Convenience Stores Look to Boost Value for Investors

Convenience store chains are seeking new avenues for growth.

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Convenience store chains are continually rethinking long-standing operating models. They want to go beyond offering milk, bread, and late hours — the industry’s foundation from the beginning. Today, companies are looking to add value in other ways as well.

More locations through acquisition

Growth through acquisitions is an expedient way to build a network and market share. This past November, Alimentation Couche-Tard (TSX: ATD.B) acquired (from Albuquerque Convenience and Retail) 23 company-operated stores. The month prior, it acquired 11 company-operated stores from Publix Super Markets. Alimentation Couche-Tard operates Couche-Tard, Mac’s, and Circle K convenience stores in Canada and the United States.

More gas/convenience outlets

Empire Company (TSX: EMP-A) is the parent of Sobeys. This wholly owned subsidiary operates Empire’s food retailing division, including Sobeys supermarkets. It also operates 236 retail gas locations and related convenience store operations. The company acquired these outlets in fiscal 2012. Sobeys is working to exploit the convenience store paradigm by cross-promoting Sobeys in its gas and convenience centres, and vice-versa.

Sobeys is focusing on consumers’ penchant for quick, one-stop shopping on the go. Get them to drive in for gas and lure them inside to buy chips, snacks, magazines, and more. Sobeys has its chain of “Needs Convenience” stores across Atlantic Canada. Needs has also started installing gas bars at a limited number of locations in recent years.

Alimentation Couche-Tard’s network, as of February 2, 2014, consists of 6,221 convenience stores across North America. These include 4,724 stores with fuel dispensing operations.

A caveat? The industry is noting that more fuel efficient cars and trucks are making gas stops a bit less frequently. So, while gas bars are still a lure, there’s more work convenience chains must do to get consumers to stop in often.

Continued focus on replacing lost tobacco sales

Convenience store chains are doing this partly through offering unique and even healthier on-the-go-meals for time-crunched customers. Alimentation Couche-Tard announced a few years back that ultimately it aims for fresh food to comprise 25% of the company’s in-store gross profits.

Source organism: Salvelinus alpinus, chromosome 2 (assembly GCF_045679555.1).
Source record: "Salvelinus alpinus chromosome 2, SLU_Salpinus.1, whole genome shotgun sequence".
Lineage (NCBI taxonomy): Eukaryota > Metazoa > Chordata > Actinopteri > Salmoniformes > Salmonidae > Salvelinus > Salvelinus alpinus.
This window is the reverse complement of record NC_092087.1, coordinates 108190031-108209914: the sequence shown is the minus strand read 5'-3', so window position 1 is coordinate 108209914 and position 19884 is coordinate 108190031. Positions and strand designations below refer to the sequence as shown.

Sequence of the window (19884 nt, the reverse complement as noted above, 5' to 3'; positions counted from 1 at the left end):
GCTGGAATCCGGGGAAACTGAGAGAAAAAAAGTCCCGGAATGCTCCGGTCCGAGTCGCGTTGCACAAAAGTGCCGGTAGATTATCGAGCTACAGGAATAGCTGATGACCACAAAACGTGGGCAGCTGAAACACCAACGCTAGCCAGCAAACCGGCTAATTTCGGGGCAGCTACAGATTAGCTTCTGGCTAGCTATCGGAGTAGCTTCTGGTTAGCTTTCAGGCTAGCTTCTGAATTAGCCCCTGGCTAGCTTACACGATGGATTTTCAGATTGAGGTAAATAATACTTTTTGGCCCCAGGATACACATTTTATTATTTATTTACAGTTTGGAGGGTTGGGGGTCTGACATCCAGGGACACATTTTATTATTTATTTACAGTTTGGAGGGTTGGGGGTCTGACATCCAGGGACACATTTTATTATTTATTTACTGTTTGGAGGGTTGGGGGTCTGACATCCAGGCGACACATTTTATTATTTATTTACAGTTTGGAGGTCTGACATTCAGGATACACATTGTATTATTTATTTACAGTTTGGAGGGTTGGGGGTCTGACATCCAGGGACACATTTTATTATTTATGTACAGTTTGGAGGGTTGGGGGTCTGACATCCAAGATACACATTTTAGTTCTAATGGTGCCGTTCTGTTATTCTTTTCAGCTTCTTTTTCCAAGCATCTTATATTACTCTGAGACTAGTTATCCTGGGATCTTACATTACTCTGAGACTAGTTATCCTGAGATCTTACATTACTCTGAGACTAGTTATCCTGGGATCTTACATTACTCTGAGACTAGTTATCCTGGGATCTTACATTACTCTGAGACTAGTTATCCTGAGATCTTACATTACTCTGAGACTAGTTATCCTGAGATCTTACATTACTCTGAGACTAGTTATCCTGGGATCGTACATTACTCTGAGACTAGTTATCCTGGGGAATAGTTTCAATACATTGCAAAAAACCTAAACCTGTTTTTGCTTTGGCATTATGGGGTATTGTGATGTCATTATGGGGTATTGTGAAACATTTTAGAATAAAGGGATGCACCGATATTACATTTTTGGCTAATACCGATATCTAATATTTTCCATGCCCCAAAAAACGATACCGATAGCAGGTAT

Convenience store drive-thrus

Nielsen reported in its 2012 “Convenience Store Report” that, “C-store drive-thrus are also gaining in popularity with Americans, making most store items (including grocery staples such as bread, eggs, and cereal) available without leaving the car.” This trend is not as vigorous in Canada and remains an avenue to be explored for further revenue generation is suitable locations.

Alliances with name-brand companies

Imperial Oil (TSX: IMO) has its Esso “On the Run” and “Tiger Express” convenience/gas outlets. It has an association with Tim Hortons in many locations. It’s a mutually beneficial relationship for two trusted brands with great name recognition in Canada. Need gas, a newspaper, a fresh-brewed coffee, and a chocolate croissant? These convenience/gas outlets have them ready with Tim Hortons facilities inside.

What more will convenience retailers need to do?

Convenience stores must continue to engage customers in the mobile digital world. Targeted mobile marketing is key for convenience chains to retain and build market share. This will involve a continued commitment to geo-location marketing.

In January 2012, iSIGN Media Solutions (TSXV: ISD), announced that it and Mac’s Convenience Stores signed a Virtual Private Advertising Network Services Agreement. Susan Krashinsky noted in a February 2012 Globe and Mail article,” iSign Media Solutions Inc. will light up a network of mobile antennas in Mac’s convenience stores across the country, and Couche-Tard outlets in Quebec and Atlantic Canada. The antennas will push advertising messages to any cellphone equipped with Bluetooth technology within their signal reach. The company already owns a network of digital signs in those stores – those screens advertise lottery tickets or other products.”

Imperial Oil introduced a smartphone application that provides drivers with real-time maps, driving directions, and information for all Esso-branded retail stations.

Foolish bottom line

Convenience stores lost the competitive advantage of extended hours years ago. Now, practically everyone is “always open.” With the above strategies, though, Canadian convenience store chains are worthy of investors’ due diligence.

This article represents the opinion of the writer, who may disagree with the “official” recommendation position of a Motley Fool premium service or advisor. We’re Motley! Questioning an investing thesis — even one of our own — helps us all think critically about investing and make decisions that help us become smarter, happier, and richer, so we sometimes publish articles that may not be in line with recommendations, rankings or other content.

Fool contributor Michael Ugulini has no positions in any of the companies mentioned in this article.

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